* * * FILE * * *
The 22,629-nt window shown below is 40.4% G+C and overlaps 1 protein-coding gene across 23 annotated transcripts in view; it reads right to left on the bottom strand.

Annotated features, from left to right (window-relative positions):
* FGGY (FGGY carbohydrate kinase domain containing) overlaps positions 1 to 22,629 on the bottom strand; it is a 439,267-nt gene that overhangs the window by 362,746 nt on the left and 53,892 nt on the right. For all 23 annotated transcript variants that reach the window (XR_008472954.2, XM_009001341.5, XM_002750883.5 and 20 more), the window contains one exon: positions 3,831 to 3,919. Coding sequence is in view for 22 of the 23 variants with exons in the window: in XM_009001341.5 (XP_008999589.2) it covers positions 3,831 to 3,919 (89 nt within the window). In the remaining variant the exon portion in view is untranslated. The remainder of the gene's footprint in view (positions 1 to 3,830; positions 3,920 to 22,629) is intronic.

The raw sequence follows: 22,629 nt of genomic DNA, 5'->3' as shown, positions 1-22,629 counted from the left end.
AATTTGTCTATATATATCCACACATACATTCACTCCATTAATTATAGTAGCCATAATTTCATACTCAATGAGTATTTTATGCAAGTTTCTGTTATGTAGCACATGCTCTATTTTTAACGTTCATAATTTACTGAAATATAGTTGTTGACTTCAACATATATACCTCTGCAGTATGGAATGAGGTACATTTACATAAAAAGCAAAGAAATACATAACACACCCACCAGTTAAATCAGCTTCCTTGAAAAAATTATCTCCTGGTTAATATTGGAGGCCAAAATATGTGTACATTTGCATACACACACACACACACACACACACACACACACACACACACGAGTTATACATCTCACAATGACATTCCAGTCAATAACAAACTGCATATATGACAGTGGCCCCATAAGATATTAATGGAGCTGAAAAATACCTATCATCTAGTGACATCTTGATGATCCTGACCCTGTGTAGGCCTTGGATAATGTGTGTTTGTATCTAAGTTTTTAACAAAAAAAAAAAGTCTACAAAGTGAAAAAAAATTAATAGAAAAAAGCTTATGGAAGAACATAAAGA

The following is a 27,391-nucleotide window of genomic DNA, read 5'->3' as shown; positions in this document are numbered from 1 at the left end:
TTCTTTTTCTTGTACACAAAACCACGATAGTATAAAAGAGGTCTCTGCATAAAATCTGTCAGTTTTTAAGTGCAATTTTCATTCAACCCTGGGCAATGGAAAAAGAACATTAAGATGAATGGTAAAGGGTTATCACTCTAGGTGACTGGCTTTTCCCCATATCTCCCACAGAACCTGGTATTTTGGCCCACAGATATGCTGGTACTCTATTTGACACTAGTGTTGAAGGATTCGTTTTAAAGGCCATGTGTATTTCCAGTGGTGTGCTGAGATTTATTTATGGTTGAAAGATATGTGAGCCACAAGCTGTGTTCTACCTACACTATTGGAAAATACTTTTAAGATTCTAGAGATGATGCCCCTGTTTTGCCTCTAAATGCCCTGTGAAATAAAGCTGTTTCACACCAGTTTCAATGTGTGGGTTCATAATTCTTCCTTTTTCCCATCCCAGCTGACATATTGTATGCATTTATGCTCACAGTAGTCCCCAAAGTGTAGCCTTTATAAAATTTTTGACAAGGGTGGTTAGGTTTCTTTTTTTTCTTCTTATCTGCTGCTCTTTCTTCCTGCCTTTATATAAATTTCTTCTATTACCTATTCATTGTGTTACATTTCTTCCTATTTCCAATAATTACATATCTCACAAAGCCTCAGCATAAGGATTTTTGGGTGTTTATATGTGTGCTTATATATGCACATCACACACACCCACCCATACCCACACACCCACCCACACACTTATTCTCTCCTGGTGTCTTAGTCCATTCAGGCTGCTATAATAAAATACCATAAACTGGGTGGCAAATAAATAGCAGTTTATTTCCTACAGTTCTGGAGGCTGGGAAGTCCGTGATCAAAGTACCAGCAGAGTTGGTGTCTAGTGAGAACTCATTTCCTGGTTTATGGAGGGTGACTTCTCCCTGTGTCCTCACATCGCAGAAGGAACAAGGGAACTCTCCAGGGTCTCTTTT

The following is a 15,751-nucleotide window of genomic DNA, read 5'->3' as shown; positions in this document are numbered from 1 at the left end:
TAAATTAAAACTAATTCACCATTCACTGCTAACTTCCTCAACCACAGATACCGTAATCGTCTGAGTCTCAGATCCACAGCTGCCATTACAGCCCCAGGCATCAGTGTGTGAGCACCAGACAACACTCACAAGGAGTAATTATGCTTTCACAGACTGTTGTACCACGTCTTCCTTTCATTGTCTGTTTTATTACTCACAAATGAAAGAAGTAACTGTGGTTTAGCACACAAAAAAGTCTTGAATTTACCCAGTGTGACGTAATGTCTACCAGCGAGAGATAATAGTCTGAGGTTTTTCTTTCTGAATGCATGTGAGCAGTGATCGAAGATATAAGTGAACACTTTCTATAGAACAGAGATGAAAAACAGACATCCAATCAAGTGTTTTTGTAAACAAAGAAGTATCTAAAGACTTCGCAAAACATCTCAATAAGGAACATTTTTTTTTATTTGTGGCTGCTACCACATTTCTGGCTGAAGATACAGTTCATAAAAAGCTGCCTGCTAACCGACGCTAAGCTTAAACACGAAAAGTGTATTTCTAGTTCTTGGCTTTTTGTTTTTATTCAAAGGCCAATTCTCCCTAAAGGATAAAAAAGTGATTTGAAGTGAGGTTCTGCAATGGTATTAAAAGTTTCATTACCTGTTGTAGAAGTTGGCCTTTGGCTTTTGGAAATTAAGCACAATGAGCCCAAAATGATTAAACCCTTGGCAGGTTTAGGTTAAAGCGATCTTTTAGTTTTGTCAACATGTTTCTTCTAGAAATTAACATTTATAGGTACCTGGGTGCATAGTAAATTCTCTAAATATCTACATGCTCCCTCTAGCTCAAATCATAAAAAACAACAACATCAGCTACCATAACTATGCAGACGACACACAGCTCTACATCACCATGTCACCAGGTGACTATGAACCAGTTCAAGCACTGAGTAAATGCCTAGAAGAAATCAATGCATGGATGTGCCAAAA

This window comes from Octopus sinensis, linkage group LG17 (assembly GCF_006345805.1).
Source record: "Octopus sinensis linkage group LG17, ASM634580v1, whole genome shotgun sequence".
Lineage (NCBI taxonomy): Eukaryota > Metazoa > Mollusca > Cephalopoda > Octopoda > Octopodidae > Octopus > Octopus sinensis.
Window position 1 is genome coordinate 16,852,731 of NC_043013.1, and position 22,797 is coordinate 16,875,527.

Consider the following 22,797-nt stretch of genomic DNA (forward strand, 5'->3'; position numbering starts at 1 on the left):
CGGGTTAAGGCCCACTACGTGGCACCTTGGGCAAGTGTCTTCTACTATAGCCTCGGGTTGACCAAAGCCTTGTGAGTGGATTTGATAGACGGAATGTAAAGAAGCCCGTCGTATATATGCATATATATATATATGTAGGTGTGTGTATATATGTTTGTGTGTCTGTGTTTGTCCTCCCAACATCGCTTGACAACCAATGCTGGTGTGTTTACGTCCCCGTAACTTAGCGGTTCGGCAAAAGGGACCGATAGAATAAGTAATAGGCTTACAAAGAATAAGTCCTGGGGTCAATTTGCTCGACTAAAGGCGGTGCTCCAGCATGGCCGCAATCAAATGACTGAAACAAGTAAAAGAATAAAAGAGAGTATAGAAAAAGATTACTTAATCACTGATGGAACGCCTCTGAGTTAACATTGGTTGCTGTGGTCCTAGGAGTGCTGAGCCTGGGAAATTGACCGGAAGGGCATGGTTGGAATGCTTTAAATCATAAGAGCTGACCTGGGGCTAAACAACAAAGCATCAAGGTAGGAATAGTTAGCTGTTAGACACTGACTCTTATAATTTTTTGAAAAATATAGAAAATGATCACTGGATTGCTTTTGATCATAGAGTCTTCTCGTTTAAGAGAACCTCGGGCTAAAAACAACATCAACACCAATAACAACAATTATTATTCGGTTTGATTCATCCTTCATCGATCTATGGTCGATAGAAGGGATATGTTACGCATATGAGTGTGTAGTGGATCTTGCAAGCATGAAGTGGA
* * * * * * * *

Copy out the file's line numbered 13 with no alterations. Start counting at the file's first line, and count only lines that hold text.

Window position 1 is genome coordinate 16,852,731 of NC_043013.1, and position 22,797 is coordinate 16,875,527.